Pakistan Foreign Office spokesman Qazi M.Khalilullah has confirmed that there is an agreement between Pakistan's Inter-Services Intelligence (ISI) and Afghanistan's National Directorate of Security (NDS)...
Pakistan Foreign Office spokesman Qazi M.Khalilullah has confirmed that there is an agreement between Pakistan’s Inter-Services Intelligence (ISI) and Afghanistan’s National Directorate of Security (NDS), which he said is aimed at bolstering the two nations fight against terrorism.
He said, according to the Dawn, that the accord between the two agencies was part of a bilateral agreement in the field of security and counter-terrorism.
According to NBC News, the two intelligence networks would in the future cooperate on “int[elligence] sharing, complimentary and coordinated int[elligence] op[erations]s,” ISPR spokesperson Maj. Gen. Asim Bajwa had announced via twitter on Monday.
National Directorate of Security (NDS) spokesperson Hassib Sediqi also confirmed the news, but rejected reports that the ISI would train and equip Afghan spies.
Kabul and Islamabad have long blamed each other’s spy agencies for supporting insurgent groups, including different factions of the Taliban, who use one country as a safe haven to launch attacks against the other.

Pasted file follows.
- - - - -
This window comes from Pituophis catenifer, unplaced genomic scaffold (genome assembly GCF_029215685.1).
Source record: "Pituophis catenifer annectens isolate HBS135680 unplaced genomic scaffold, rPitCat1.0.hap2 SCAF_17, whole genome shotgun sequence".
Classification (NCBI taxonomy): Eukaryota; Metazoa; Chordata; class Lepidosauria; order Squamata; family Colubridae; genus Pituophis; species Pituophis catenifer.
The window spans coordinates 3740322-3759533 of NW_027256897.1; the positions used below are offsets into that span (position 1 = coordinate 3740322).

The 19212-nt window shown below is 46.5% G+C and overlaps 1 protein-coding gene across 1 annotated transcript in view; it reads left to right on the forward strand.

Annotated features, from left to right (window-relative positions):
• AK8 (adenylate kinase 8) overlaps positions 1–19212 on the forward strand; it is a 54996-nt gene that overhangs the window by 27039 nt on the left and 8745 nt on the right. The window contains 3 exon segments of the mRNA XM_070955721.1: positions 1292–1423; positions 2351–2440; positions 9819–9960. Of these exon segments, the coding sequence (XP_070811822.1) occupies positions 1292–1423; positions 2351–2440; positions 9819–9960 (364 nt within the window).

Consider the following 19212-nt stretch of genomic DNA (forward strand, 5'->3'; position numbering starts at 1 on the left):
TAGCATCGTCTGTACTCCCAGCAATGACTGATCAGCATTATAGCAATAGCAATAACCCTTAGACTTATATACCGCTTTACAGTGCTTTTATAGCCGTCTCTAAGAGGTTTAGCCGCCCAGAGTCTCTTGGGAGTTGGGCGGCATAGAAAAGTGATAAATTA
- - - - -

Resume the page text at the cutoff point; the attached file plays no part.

Relations between the two countries worsened after U.S.-backed forces toppled the Taliban in Afghanistan in 2001.
NATO and Afghan officials often accused Pakistan of backing and sheltering Afghanistan’s militants, a charge that Pakistan leveled against Kabul as it attacked its own insurgencies.
The tense relationship between the two has improved somewhat since Afghanistan’s President Ashraf Ghani was elected in September 2014.
Pakistan’s intelligence chief, chief of army staff and prime minister visited Kabul last week, while Afghanistan’s military chief went to Islamabad in April.
In the past few months, military cooperation between the two countries increased, as Afghan military cadets were enrolled by Kabul in Pakistan’s military academy and commanders on both sides of the porous 1,398-mile border set up hotlines to better communicate with each other as they fight insurgents. (ANI with inputs)